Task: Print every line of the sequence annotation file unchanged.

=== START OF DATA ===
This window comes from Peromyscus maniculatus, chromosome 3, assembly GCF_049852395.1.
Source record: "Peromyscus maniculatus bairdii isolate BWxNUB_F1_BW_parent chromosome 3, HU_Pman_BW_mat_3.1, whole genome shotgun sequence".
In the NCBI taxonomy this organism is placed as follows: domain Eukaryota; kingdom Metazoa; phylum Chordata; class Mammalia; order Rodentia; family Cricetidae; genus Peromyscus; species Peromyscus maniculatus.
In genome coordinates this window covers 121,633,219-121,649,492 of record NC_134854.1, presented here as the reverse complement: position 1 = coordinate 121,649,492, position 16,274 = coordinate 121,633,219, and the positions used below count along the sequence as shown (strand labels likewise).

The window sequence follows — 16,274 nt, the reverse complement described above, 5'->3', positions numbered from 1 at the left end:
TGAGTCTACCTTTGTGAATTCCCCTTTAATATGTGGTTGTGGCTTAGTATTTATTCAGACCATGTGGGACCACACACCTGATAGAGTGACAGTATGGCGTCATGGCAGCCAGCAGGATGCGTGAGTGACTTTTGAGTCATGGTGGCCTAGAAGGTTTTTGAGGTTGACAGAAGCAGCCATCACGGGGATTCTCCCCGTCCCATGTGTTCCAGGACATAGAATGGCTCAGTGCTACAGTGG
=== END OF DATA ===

This window comes from Peromyscus maniculatus, chromosome 3, assembly GCF_049852395.1.
Source record: "Peromyscus maniculatus bairdii isolate BWxNUB_F1_BW_parent chromosome 3, HU_Pman_BW_mat_3.1, whole genome shotgun sequence".
In the NCBI taxonomy this organism is placed as follows: domain Eukaryota; kingdom Metazoa; phylum Chordata; class Mammalia; order Rodentia; family Cricetidae; genus Peromyscus; species Peromyscus maniculatus.
In genome coordinates this window covers 121,633,219-121,649,492 of record NC_134854.1, presented here as the reverse complement: position 1 = coordinate 121,649,492, position 16,274 = coordinate 121,633,219, and the positions used below count along the sequence as shown (strand labels likewise).

The window sequence follows — 16,274 nt, the reverse complement described above, 5'->3', positions numbered from 1 at the left end:
TGAGTCTACCTTTGTGAATTCCCCTTTAATATGTGGTTGTGGCTTAGTATTTATTCAGACCATGTGGGACCACACACCTGATAGAGTGACAGTATGGCGTCATGGCAGCCAGCAGGATGCGTGAGTGACTTTTGAGTCATGGTGGCCTAGAAGGTTTTTGAGGTTGACAGAAGCAGCCATCACGGGGATTCTCCCCGTCCCATGTGTTCCAGGACATAGAATGGCTCAGTGCTACAGTGG